You also need a big space to build your computer. It’s best to have at least a 24”x48” desk or something similar that allows you to keep your stuff on one side and the case on the other.
Other tools that come in handy are zip ties, a hex key Allen, nose pliers, or a cable cutter. Hex key Allen comes useful when you have to install your motherboard standoffs. Generally, some of these come pre-installed in your case but you may need to install more depending on the type of motherboard you are using.
You can also use pliers to install the standoffs but it’s much easier with an Allen. Zip ties and cable cutter helps you tie all your cables together and cut the extra zip tie respectively. This is an optional requirement but manages your cables like breeze making your build tidy.
Lastly, make sure you stand on an uncarpeted surface or use a static wristband for avoiding any damage to your components.
3. Take the advice of experts
If you have already decided on the PC parts, then there is no shame in researching more and taking the advice of the experts. There are quite a good number of sources and PC community forums that are ready to help you with almost every problem related to PC building and choosing the parts.
Tomshardware, Gamers Nexus, Hardware Unboxed, Guru3D, and Techpowerup, just to name a few are some excellent sources of advice and provide in-depth reviews of various PC hardware and accessories. While considering a single source for the reviews might be sufficient for many, you should always cross-check the numbers on other sources just to make sure you are opting for the right choice.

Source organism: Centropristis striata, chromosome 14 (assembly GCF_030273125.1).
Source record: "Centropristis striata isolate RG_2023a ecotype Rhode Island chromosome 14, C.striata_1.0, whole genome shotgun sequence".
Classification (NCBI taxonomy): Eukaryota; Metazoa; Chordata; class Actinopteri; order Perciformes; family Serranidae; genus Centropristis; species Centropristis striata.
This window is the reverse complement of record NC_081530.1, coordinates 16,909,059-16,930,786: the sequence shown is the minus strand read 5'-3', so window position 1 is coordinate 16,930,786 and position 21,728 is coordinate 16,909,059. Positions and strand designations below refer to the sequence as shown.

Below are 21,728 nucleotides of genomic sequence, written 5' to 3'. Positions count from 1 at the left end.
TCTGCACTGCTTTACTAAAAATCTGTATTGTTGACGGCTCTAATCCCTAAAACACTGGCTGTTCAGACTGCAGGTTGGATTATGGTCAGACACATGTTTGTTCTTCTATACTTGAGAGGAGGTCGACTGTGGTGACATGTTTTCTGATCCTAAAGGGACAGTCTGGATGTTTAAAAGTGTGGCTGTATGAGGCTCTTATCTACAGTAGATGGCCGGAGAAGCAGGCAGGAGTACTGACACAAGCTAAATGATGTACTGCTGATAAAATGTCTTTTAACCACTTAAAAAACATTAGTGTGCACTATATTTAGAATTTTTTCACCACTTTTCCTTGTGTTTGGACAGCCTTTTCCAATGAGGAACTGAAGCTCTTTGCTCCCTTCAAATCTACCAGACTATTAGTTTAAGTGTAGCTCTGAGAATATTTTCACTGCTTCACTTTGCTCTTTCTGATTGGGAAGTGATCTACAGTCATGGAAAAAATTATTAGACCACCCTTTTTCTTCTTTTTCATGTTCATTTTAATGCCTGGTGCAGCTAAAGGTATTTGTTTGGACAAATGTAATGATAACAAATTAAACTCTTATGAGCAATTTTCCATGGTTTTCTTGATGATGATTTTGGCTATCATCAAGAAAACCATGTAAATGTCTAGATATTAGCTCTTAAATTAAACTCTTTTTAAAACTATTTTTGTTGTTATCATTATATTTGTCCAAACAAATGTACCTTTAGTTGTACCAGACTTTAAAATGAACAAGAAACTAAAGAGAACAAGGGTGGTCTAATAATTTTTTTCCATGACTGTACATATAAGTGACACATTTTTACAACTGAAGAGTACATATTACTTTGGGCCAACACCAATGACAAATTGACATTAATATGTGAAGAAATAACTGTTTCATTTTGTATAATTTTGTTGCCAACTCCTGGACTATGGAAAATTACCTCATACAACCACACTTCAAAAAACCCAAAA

In case you still have doubts, you can open up a new thread in their forums to ask questions and take advice from experienced community members.
4. Keep yourself updated with the latest market prices
Building a computer from scratch and selecting the parts based on their performance do help in getting the best bang for the money but value for the price you are paying is what matters the most.
When you have already compared and analyzed the performance of the parts you are going to buy, it won’t hurt to check the prices of parts that are slower in performance. For instance, consider the performance difference between CPU A and CPU B. Suppose both are solid high-end CPUs with CPU A taking the lead in almost all kinds of operations by 10%.
If both CPUs were launched at the same price, it would make sense to consider CPU A. However, the prices of PC components fluctuate on a daily basis to a great extent. It is possible that the CPU B is now 20% cheaper through a deal or by getting its price slashed by its manufacturer. In this instance, even though CPU B is 10% slower, it is 20% cheaper which allows you to invest in a better GPU that eventually closes the performance gap in some applications particularly in games.
Suppose the performance difference matters a lot and CPU A is 30-40% faster than CPU B. In that case, considering CPU B even at a 60% lower price may not be a good idea considering that it may bottleneck your GPU or won’t get you your desired performance.
This is just an example of a specific component. But it applies to most parts particularly GPU and RAM that directly affect the gaming performance.
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5. Spending a lot of money doesn’t guarantee future-proofing